France is an oasis of culinary inspiration and if you get the chance to visit this romantic city, there are a few traditional dishes that you just have to try. With a culture that puts emphasis on lounging around cafes and dining out as a pastime, it’s no wonder that they have created one of the world’s top culinary scenes.
Annie Koehlinger is passionate about food and cooking and loves learning about unique dishes from different areas and cultures around the world. Currently, Annie Koehlinger is pursuing a degree in culinary studies and plans to pursue a career in culinary arts from there. Recently, her parents surprised her with a trip to Paris, France where she had the opportunity to learn about traditional local dishes.
This dish was created out of a method that was used in order to preserve the duck for future eating. By cooking the thighs of the duck in its own fat, the meat becomes tender and beautifully moist. Usually the dish is served seared with a crispy, brown skin. Additionally, it is typically served with side of potatoes, sautéed in duck fat and garlic.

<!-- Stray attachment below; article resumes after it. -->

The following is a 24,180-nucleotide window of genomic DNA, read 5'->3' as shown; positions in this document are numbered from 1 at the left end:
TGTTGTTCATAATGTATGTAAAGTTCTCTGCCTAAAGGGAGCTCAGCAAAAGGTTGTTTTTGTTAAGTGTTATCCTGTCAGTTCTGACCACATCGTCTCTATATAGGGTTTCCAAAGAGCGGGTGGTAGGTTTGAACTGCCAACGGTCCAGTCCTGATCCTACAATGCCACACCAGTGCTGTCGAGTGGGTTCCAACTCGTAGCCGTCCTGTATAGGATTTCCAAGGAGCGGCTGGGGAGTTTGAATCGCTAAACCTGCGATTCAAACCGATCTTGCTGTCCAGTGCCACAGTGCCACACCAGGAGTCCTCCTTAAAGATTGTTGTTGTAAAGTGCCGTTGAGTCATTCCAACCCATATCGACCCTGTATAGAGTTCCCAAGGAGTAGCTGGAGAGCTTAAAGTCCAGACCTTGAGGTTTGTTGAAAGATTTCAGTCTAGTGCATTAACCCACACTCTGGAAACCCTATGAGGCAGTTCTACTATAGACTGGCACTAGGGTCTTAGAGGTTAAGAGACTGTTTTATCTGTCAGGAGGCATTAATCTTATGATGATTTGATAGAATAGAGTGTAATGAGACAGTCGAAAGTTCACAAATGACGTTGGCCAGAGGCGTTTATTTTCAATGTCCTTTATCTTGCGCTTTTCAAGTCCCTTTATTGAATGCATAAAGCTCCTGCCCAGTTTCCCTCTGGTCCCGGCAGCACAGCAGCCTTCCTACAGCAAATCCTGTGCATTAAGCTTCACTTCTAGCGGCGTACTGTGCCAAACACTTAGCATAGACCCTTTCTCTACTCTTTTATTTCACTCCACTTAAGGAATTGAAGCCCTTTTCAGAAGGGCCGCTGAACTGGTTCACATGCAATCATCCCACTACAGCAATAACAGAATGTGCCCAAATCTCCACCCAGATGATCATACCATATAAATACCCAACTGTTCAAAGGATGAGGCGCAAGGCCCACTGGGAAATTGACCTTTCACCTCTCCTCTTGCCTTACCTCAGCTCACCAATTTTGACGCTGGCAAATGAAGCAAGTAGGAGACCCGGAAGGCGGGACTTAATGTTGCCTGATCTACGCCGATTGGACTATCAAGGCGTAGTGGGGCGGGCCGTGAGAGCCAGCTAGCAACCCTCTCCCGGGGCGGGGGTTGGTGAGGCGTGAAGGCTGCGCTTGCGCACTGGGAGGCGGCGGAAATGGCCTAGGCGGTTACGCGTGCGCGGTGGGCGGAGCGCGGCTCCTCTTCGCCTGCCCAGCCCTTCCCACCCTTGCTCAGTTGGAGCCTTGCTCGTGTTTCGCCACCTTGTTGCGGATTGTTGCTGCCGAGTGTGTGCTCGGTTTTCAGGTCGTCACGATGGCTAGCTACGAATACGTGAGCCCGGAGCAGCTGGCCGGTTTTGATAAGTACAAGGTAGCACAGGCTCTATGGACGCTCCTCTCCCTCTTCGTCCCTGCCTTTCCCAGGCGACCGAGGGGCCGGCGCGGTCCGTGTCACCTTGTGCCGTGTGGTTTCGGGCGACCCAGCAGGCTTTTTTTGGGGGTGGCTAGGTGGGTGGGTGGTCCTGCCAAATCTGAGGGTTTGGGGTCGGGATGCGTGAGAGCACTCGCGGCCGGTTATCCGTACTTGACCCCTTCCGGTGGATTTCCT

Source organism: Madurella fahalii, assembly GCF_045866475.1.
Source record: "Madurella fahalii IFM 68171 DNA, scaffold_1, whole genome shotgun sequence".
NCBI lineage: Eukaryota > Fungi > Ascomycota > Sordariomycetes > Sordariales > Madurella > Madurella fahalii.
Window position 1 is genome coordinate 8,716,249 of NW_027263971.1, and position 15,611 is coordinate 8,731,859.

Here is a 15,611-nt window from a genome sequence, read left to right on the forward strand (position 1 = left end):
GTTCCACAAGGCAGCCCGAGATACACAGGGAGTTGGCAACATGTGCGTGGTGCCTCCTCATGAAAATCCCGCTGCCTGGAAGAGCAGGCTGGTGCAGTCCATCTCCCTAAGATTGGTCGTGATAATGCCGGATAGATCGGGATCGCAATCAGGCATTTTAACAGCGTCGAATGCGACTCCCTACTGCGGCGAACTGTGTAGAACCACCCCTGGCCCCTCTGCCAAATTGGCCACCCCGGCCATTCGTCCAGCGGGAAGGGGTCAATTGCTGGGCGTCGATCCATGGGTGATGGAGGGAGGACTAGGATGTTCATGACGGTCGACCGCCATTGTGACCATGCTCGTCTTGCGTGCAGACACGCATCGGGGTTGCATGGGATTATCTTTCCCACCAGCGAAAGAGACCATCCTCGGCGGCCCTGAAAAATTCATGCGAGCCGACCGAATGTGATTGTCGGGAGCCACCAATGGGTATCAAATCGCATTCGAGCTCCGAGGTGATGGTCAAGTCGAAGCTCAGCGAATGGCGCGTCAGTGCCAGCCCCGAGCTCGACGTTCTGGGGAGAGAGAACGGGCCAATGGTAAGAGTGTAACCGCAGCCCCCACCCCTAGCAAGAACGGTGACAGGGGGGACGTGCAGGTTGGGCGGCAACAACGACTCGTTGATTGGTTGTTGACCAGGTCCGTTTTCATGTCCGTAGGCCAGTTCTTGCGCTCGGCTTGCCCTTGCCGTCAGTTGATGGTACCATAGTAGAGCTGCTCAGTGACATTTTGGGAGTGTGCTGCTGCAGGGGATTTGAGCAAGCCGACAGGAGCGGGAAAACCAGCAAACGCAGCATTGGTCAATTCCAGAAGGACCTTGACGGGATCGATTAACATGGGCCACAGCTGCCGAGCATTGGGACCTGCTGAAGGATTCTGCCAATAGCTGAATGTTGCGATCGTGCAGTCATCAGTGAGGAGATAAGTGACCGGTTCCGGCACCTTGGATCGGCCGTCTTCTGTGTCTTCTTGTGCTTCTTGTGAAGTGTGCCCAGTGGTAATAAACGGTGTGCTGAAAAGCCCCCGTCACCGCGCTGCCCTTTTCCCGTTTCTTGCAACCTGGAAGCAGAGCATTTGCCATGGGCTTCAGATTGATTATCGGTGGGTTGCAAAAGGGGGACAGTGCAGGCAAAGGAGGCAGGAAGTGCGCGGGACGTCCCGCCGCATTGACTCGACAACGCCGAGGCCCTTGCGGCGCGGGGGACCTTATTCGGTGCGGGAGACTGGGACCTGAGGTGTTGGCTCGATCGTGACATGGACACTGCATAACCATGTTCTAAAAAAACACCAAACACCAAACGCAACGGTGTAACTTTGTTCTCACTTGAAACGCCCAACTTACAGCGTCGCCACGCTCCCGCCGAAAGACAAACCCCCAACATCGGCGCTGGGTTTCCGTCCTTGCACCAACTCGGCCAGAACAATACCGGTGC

While mussels are typically associated with Belgium, the French have adopted them as a popular dish. Putting their own spin on them, they typically marinate them in a white wine broth and add shallots and parsley. And, most importantly, they are always served with a side of crispy banquette.
With this dish, the meat is famously eaten raw. High quality beef is finely chopped and then mixed with onions, plenty of seasonings and a topping of grated cheese. On top goes a runny egg yolk and a side of rye bread to go along.
Although it was made famous because of the children’s movie, this dish already had quite the following in France. It was created in Nice and consists of garlic, eggplant, zucchini, onions, basil, bell peppers, thyme and additional seasonings to taste. It’s a versatile dish that can be eaten for lunch, dinner or just as a side.
This well loved dessert can be found on menus all around the world but it got its start in France. Served at room temperature, it consists of a thick custard base and a sugary, crunchy top, typically achieved by a torch. It tastes of vanilla and often is served with a topping of cream and fresh fruit.